Is April Truly the Cruelest Month?
By April Pameticky
I am a poet and a writer. It’s taken me years to take ownership of those words, in large part because I so often considered those activities somehow frivolous, self-indulgent, or superfluous. I saw them as ‘extra’ to my other roles: teacher, wife, mother.
But I find there is nothing ‘extra’ about engaging the world as a poet first; that it’s the lens by which I measure and experience everything. It’s how I reconcile injustice and how I make sense of the senseless. Poetry is how I find my way home, both spiritually and metaphorically. And it’s often how I reflect on my every day, ordinary life.
While I loosely studied poetry in college, my primary focus had always been fiction. It was only about ten years ago that I started exploring and studying poetry on my own. The irony, of course, is that as an English teacher, didn’t I always love poetry? The answer is No. More often than not, I believed that Poetry [capital P on purpose] was actually somehow lofty and above me. Poetry was for the ascetics and more ‘literary,’ not for me, who read trashy urban fantasy novels all summer long.
But while pregnant with my oldest daughter, I found myself nesting in unexpected ways, drawn to more creative expression, and reading in ways I had never bothered to before. It helped that some friends put more contemporary poetry in my hands.
Today, I take comfort and solace in poems:
Yea, though I walk through the valley of the shadow of death,
I will fear no evil: for thou art with me.
Do not go gentle into that good night,
Old age should burn and rave at close of day;
Rage, rage against the dying of the light.
Do not go gentle into that good night –Dylan Thomas
Poetry reminds us of perspective, like in the lines from Rae Armantrout’s “Thing:”
We love our cat
for her self
regard is assiduous
for she sits in the small
patch of sun on our rug
and licks her claws
from all angles
and it is far
to "balanced reporting"
though, of course,
it is also
the very same thing.
Poets respond to the world with humanity, giving word to our fear and unrest. Rattle maintains the series Poets Respond, and poet Francesca Bell touches on our collective anxiety in her poem “Love in the Time of Covid-19.” She writes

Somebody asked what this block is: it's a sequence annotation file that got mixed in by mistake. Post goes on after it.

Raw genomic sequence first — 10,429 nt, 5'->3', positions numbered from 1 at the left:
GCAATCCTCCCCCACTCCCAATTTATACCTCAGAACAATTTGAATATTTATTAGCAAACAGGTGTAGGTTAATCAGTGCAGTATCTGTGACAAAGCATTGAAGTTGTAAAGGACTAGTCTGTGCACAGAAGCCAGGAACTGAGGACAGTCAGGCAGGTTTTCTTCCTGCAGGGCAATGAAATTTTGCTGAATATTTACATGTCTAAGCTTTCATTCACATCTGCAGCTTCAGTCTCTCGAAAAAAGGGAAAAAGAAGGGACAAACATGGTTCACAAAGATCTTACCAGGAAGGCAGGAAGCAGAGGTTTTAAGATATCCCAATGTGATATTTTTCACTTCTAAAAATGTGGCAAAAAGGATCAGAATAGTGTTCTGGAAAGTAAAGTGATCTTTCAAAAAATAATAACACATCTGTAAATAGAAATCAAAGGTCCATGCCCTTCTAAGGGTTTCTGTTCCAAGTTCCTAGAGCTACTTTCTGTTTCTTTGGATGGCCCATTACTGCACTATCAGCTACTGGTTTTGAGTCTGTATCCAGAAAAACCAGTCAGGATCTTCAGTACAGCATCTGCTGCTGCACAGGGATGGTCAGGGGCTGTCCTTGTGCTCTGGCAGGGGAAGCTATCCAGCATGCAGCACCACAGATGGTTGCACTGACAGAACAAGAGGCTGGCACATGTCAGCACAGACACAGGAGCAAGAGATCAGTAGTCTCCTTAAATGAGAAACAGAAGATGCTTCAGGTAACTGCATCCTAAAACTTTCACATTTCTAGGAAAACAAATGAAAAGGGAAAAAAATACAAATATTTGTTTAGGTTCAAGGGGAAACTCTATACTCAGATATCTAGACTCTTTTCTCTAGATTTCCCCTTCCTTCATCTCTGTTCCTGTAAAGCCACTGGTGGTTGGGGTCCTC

I held my hands steady
in the water’s reassuring scald,
trying and trying
to save you.
As teachers and educators, we have the opportunity to either spoil poetry for our students, or introduce them to something that will be their companion through life. My concern is that we often want to ‘unlock’ a poem, somehow divine its key, and then we expect our students to do the very same thing. We approach a poem as a Biology I student might a formaldehyde frog. I love how Elizabeth Alexander defines poetry with such concrete detail in “Ars Poetica #100: I Believe:”
Poetry is what you find
in the dirt in the corner,
overhear on the bus.
While poetry is both a craft and an artform, and there are certainly ‘rules’ and ‘conventions’ that apply (as anyone who has ever had to coach students through their own poetry revision process can attest), poems are also this wonderful opportunity to live with ambiguity. To grieve that we are no longer in our classrooms, but to celebrate that we are still teachers, that we can provide comfort and care to our students. So as we enter April and National Poetry Month, I want to encourage my fellow educators to give your students an opportunity to really engage with poems.
The internet can be an amazing resource, even if an educator feels they don’t quite ‘get’ poetry. Take some direction from Dante di Stefano’s award-winning poem “Prompts (for High School Teachers Who Write Poetry” when he says
Write the uncounted hours you spent
fretting about the ones who cursed you out
for keeping order.
For those teaching remotely, the Dear Poet Project 2020 [Poetry.org] is an awesome opportunity to engage directly with poets. Students are encouraged to write letters after viewing the poets’ videos—two of my favorites are participating this year: Joy Harjo and Kwame Dawes. Poets read and discuss their works, and students can then respond.
For educators wanting to embrace their inner poet, here are a couple of prompts to consider, but don’t feel you must limit yourself! We at KATE would love to read what you come up with. I want to encourage you to embrace your inner poet and to not strive so much for perfection or that ‘A’ poem. Instead, respond to where you are each day. There are some prompts provided below, as well as some further resources for inspiration.
4/13/2020 06:41:19 pm
Thank you for sharing your experiences with poetry. How can we support and encourage our students to take risks with writing unless we know what that feels like. Thank you for encouraging us to take those risks, too.
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